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Arab States Declare Allegiance to Iraq

Arab states solidly backed Iraq on Thursday in its showdown with the United States, which maintains Iraqi leader Saddam Hussein is trying to build nuclear weapons.

Arab League Secretary-General Amr Moussa said a U.S. attack against Saddam Hussein would "open the gates of hell in the Middle East."

The League's final resolution did not call on Iraq to readmit U.N. weapons inspectors, but Moussa said Iraq could dispel allegations it had broken promises made at the end of the Gulf War.

"We believe that the return of the inspectors ... would form an important step toward showing the world whether there is indeed a violation of the Security Council resolutions," Moussa told reporters.

The resolution at the two-day Arab League foreign ministerial meeting registered "total rejection of the threat of aggression on Arab nations, especially Iraq, reaffirming that these threats and any threat to the security and safety of any Arab country are considered a threat to Arab national security."

The unified Arab stance was a diplomatic coup for Iraqi Foreign Minister Naji Sabri, who told reporters that all the Arab governments had expressed their "total rejection of the aggressive intentions of the United States."

The meeting, which ended Thursday, was held as the Bush administration continued threatening to attack Iraq to remove Saddam and wipe out his alleged program to build chemical, biological and nuclear weapons and the missiles to deliver them. Saddam, at the end of the Gulf War, pledged to scrap the program.

Several Arab states had earlier expressed solidarity with Iraq but also called on it to allow the return of U.N. weapons inspectors as a way to defuse the crisis. The inspectors left in 1998 in advance of U.S. and British airstrikes against Iraq.

Iraq says it is ready to discuss the inspectors' return, but only in a broader context of lifting sanctions imposed after Iraq's 1990 invasion of Kuwait. The United Nations has said the return of inspectors must come first, and U.N. Secretary-General Kofi Annan has declined to hold further negotiations until inspections resume.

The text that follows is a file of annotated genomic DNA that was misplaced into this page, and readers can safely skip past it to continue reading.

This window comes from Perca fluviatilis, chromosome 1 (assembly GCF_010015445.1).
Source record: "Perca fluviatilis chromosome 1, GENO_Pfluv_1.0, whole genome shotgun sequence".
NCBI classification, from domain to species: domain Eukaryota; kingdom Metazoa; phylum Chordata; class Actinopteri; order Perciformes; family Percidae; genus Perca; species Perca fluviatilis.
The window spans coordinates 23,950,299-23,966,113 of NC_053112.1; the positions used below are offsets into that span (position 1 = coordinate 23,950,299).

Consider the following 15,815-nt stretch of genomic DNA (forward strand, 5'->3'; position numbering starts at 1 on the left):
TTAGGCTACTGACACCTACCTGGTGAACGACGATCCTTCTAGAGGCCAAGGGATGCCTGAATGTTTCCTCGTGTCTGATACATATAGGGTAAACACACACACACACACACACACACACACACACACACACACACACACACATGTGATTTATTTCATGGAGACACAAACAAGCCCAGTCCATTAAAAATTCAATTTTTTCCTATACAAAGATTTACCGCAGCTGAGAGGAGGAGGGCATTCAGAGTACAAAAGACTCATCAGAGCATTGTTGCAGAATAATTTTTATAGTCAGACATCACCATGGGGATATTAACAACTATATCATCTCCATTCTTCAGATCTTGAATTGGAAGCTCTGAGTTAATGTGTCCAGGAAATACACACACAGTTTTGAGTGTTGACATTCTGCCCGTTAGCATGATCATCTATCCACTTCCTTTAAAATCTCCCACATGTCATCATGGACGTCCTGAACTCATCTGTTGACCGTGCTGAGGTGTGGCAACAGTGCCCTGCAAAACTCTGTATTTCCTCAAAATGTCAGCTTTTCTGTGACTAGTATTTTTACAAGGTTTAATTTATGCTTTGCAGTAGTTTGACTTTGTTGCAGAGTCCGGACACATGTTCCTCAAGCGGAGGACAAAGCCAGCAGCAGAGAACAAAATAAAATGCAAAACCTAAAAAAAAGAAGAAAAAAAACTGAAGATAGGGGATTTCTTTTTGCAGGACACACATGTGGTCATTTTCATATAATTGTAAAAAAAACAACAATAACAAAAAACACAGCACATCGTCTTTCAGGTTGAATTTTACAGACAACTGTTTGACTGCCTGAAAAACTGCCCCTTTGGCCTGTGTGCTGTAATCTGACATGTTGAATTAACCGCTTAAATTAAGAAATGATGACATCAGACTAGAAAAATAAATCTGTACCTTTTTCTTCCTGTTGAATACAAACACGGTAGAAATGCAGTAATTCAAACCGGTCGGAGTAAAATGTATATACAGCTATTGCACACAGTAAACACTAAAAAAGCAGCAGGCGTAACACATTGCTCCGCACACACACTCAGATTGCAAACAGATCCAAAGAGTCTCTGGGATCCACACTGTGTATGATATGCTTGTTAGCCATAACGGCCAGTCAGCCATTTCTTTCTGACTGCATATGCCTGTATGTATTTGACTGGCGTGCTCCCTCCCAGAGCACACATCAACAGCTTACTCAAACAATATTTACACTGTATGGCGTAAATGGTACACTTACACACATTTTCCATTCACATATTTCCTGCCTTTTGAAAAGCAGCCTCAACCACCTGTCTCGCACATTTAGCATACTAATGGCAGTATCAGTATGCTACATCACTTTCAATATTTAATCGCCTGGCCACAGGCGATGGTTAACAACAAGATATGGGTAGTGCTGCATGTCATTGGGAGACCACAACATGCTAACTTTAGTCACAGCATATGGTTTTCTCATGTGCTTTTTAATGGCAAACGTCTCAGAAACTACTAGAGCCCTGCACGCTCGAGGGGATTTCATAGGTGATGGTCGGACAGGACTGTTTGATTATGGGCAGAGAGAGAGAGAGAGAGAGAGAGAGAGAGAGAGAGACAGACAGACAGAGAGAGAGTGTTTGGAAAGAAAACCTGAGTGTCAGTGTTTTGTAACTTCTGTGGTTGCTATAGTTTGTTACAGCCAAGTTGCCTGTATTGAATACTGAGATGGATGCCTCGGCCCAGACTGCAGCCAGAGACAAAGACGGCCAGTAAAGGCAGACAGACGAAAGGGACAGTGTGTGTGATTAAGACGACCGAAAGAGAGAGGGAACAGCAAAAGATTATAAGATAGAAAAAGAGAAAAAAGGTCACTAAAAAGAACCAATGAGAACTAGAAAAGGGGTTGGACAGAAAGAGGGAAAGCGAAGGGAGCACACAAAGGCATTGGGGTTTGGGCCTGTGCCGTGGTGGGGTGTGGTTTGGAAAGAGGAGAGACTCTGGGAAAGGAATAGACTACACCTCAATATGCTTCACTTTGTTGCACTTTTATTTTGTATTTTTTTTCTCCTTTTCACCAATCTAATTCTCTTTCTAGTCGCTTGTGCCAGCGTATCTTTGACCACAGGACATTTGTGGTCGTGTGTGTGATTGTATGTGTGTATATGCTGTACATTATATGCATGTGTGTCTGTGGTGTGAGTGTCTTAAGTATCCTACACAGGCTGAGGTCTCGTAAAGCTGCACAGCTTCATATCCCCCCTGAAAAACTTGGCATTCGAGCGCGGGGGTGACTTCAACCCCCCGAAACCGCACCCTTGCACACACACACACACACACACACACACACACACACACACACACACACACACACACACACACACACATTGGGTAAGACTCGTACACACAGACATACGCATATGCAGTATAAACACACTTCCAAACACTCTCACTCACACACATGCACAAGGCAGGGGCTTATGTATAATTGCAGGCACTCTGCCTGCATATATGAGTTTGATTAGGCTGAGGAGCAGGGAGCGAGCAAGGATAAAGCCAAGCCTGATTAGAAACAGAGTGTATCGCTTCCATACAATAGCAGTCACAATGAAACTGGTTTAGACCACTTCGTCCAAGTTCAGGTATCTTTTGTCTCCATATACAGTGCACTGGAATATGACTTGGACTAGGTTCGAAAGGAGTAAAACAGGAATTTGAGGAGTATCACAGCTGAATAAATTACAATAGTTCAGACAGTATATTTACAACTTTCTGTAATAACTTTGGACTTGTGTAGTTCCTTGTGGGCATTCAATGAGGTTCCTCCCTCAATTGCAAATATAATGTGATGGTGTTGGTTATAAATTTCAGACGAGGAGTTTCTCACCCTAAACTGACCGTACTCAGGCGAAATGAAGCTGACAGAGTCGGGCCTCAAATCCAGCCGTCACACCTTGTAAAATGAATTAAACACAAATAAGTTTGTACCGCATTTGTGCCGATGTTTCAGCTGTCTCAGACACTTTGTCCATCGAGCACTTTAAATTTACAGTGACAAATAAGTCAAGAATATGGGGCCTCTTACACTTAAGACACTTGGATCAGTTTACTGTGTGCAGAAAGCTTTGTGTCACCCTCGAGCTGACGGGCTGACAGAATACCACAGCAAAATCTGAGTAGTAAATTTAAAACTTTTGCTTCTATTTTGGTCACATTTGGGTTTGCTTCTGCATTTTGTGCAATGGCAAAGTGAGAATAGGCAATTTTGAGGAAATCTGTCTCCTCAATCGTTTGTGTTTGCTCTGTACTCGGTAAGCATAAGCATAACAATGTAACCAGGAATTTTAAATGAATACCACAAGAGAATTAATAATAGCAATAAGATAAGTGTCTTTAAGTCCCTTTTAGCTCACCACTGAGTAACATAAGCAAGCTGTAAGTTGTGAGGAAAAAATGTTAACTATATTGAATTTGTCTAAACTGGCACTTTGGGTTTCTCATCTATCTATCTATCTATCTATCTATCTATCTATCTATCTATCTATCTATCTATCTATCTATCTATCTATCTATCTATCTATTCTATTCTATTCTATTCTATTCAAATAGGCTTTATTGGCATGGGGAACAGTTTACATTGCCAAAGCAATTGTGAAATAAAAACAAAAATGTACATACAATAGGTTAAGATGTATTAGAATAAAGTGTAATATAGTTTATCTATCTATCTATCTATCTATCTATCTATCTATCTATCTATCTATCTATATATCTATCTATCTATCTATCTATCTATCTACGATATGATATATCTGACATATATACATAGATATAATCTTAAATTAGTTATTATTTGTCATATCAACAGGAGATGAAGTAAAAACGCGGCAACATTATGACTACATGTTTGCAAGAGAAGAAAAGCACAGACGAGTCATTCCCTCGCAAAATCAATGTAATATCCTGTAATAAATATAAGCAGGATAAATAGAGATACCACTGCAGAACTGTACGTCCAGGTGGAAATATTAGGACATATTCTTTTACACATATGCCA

Trade sanctions against Iraq can only be lifted after the U.N. certifies the country has no weapons of mass destruction.

The Arab League rarely censures one of its own, and on Thursday was perhaps reluctant to be seen as siding with America. Arab governments have argued a U.S. attack on Iraq would lead to destabilizing protests among ordinary Arabs already angry at a United States for its perceived bias in favor of Israel in the Israeli-Palestinian conflict.

Nabil Shaath, the Palestinian planning minister, told reporters an attack against Iraq would add to his problems, speculating Israeli Prime Minister Ariel Sharon would use the unrest as an excuse to crack down even harder on the Palestinians.

The ministers also called for an end to U.N. trade sanctions imposed to punish Iraq for its 1990 invasion of Kuwait, which was reversed with the 1991 Gulf War. Under U.N. resolutions, the sanctions cannot be lifted until Iraq satisfies the United Nations that it has destroyed or is not making nuclear, chemical and biological weapons and the missiles to deliver them.

The United States, backed by Britain, has said it wants a "regime change" in Baghdad, but Washington says it has not yet decided whether to use military means to topple Saddam.

In Washington on Thursday, Army Secretary Thomas White said the United States recently doubled the size of its war stocks in Kuwait to accommodate a little-noticed expansion of U.S. armored forces at a base near the Iraqi border.

White said the Army is ready for whatever action President Bush chooses as he considers how to fulfill his administration's goal of removing Saddam from power. White said there were no orders to begin preparing for an invasion.